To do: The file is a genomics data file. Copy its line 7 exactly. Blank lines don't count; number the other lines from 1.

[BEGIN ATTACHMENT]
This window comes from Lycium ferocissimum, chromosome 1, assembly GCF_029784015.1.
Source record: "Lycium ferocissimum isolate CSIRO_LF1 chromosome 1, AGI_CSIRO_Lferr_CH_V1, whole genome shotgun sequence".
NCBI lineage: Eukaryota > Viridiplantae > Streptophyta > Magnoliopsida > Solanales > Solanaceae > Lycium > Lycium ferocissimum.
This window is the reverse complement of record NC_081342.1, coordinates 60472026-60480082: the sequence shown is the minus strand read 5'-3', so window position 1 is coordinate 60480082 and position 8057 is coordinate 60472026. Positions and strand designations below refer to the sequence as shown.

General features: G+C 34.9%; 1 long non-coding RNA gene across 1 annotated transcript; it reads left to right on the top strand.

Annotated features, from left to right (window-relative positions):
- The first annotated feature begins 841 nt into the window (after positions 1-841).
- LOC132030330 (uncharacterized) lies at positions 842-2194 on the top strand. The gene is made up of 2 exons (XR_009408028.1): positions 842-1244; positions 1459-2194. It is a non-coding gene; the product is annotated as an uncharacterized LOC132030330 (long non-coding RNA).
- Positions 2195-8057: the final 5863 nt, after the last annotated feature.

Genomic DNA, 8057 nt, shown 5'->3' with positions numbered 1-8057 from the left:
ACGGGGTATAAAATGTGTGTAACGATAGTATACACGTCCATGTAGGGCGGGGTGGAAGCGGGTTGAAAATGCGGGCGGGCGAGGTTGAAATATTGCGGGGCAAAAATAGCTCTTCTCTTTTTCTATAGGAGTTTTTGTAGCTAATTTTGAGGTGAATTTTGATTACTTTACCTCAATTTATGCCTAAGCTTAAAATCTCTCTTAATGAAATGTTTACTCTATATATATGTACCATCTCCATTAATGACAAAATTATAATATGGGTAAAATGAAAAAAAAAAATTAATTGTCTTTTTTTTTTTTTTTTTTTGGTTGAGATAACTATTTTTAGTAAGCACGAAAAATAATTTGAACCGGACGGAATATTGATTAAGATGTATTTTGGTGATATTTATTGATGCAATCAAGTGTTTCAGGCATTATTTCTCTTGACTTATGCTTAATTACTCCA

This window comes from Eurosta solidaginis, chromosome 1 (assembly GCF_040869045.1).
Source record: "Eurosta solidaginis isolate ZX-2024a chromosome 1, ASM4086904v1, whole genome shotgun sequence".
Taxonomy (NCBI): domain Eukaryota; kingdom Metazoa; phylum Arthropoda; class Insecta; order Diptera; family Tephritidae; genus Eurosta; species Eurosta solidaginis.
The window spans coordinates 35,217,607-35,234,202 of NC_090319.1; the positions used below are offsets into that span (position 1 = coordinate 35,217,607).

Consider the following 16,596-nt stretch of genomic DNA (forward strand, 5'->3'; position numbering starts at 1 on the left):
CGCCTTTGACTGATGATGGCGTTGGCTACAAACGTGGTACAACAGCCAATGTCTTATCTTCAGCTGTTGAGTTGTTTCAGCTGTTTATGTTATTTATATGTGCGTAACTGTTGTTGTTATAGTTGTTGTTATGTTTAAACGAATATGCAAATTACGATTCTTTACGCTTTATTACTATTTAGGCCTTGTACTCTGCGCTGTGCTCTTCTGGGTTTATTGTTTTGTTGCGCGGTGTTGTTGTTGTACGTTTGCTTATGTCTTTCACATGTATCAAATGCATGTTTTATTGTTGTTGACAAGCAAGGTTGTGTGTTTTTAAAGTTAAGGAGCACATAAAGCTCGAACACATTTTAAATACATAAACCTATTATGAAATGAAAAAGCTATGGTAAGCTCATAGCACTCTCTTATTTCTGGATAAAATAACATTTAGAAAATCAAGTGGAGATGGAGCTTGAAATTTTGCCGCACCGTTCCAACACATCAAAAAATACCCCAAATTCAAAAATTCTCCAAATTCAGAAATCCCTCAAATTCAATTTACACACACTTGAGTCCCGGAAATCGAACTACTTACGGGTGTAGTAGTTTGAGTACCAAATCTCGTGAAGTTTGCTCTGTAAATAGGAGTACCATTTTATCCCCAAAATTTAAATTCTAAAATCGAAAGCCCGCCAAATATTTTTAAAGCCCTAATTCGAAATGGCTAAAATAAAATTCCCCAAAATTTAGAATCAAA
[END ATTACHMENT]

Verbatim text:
- The first annotated feature begins 841 nt into the window (after positions 1-841).